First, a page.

This piece was the flash fiction story that was rejected last weekend. It was an encouraging rejection so don’t feel bad for me, I’m actually proud of myself. But I didn’t feel like revising it and trying to submit it elsewhere. Sometimes I just don’t feel like looking back at my old short stories; I have too many new ideas. But I still wanted people to read it, so I am self-publishing it here. -DNR
by Denise Ruttan
Matthew’s father’s words stuck in his mind as he stared at the glassy expanse of the sea. The brisk wind ruffled his hair with a knife’s kiss. “It’s not worth it,” his father had told Matthew. “I’m just an old man. My secret dies with me.” But Matthew could not let it go.
All his life, Matthew thought his father was Hamash. Ray Benoit was a proud man. He talked of his days flying bombing missions in the war, fighting for his country. He rarely talked about the details, because Matthew knew the shadow of death still gripped the old man. But Matthew was certain his father was proud to serve his country.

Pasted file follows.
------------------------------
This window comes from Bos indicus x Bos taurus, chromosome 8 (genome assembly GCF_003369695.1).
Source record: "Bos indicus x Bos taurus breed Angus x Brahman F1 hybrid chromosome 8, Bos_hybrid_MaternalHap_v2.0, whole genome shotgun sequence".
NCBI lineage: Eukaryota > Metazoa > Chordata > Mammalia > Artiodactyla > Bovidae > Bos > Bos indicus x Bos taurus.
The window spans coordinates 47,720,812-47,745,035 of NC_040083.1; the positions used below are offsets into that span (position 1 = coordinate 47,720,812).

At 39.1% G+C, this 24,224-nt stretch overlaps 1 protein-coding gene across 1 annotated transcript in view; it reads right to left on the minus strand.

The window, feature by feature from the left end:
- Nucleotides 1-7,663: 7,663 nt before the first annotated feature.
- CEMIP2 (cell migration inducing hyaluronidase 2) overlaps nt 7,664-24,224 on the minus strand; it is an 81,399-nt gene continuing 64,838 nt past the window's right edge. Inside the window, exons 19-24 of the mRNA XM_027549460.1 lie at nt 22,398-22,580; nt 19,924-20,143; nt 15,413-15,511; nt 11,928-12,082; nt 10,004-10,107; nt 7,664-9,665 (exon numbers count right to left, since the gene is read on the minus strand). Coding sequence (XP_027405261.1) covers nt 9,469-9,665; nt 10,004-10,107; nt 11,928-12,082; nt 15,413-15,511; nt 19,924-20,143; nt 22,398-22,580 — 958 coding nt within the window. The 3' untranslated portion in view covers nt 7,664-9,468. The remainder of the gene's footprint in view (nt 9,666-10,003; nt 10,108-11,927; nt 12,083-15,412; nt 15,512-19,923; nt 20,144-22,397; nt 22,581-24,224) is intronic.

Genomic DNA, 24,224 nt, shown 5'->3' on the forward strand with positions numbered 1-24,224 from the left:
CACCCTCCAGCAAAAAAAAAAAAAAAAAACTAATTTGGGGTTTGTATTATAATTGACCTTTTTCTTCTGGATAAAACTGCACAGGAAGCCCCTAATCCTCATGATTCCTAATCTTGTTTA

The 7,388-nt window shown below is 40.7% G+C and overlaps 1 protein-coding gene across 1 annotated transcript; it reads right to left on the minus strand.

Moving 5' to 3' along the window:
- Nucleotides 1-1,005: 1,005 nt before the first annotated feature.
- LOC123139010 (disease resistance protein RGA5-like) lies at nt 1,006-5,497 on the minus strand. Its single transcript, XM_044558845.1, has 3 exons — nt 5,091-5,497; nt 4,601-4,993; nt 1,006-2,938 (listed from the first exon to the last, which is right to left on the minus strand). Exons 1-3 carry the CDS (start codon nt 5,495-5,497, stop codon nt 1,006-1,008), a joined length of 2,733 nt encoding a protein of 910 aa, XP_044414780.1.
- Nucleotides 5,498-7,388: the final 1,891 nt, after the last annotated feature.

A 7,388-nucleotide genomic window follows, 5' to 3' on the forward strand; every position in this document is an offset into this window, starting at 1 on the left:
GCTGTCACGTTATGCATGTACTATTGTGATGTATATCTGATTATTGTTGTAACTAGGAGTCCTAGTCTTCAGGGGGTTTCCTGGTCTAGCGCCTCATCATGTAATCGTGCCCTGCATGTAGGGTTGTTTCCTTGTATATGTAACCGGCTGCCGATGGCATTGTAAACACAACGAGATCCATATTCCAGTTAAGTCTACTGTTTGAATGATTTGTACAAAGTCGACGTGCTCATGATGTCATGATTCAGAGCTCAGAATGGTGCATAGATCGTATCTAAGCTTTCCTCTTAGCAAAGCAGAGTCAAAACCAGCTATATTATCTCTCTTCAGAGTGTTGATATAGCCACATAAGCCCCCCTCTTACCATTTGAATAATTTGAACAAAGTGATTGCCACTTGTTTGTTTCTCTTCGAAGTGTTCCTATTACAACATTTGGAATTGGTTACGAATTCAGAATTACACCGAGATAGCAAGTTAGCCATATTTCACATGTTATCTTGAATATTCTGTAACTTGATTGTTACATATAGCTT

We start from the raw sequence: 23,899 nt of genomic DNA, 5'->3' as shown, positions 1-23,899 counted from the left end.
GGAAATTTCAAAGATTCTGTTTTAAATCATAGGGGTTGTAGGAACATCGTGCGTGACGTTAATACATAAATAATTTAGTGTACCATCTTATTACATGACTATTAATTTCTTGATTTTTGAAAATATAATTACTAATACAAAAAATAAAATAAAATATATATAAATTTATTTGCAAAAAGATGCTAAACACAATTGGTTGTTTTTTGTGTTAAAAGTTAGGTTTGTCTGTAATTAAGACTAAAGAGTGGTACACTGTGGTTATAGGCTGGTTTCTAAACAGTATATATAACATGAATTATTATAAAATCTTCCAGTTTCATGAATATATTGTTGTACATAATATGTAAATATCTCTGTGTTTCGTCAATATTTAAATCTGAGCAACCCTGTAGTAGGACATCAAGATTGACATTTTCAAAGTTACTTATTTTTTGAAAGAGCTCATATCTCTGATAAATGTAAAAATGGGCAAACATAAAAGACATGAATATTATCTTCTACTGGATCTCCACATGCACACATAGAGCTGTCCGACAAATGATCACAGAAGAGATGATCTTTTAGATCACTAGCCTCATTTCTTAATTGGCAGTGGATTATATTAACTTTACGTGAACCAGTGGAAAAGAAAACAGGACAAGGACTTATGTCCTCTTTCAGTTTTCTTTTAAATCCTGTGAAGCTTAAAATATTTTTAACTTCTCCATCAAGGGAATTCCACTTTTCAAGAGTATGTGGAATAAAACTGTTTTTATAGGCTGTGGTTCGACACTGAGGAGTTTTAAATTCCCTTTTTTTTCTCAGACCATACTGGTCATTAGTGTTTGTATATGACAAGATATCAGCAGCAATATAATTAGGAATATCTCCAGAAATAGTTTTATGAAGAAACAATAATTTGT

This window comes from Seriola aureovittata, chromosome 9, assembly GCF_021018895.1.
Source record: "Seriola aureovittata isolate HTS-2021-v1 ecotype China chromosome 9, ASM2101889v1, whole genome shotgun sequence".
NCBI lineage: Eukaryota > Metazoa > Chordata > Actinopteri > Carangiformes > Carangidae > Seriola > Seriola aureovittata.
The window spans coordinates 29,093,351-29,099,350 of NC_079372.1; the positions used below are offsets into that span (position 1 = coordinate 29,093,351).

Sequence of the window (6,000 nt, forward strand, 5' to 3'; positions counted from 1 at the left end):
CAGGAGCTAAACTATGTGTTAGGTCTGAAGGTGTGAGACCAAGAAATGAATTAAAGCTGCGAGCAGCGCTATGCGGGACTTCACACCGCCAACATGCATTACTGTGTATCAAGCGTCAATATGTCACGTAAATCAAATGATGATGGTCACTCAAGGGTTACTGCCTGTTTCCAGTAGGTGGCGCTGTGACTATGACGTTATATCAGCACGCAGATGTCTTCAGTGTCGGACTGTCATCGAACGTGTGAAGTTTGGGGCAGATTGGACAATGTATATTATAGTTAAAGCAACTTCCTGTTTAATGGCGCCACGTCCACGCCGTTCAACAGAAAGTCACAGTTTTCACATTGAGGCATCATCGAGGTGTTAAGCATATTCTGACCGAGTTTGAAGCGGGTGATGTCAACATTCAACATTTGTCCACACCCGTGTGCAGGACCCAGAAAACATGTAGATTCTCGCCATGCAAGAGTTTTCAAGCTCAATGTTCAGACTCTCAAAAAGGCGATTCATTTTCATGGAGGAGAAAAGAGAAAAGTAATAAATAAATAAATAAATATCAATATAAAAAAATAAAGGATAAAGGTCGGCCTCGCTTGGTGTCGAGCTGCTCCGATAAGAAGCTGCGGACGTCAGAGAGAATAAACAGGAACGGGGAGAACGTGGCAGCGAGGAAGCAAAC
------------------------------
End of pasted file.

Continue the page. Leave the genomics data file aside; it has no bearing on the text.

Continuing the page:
Pride. Such an odd concept, when it was meant in the service of something bigger than oneself. Perhaps, in some ways, Matthew was jealous of his father’s time in the war. But that did not matter. His father was a hero. Even in death, he deserved a hero’s honors. Instead, only Matthew showed for the funeral. It was a modest affair, the priest rushing through a spare eulogy. Ray Benoit was buried in a simple coffin, with a basic headstone. Matthew wanted to pay for something grander, but the law would not allow it. He could not even place fresh yellow roses.
Because Ray Benoit was not, in fact, Hamash. He was Sulee. A secret he had managed to keep most of his life. Until he told Matthew the truth. He was not even Sulee, because the proof of his birth was stolen by a witch who had vanished between the worlds. He had died a man without a country. A man without a soul.
So now Matthew was on a mission to find the witch. The plan had seemed bizarre at first, but it was all he had left. A fairy story didn’t seem so far-fetched, after a life of lies.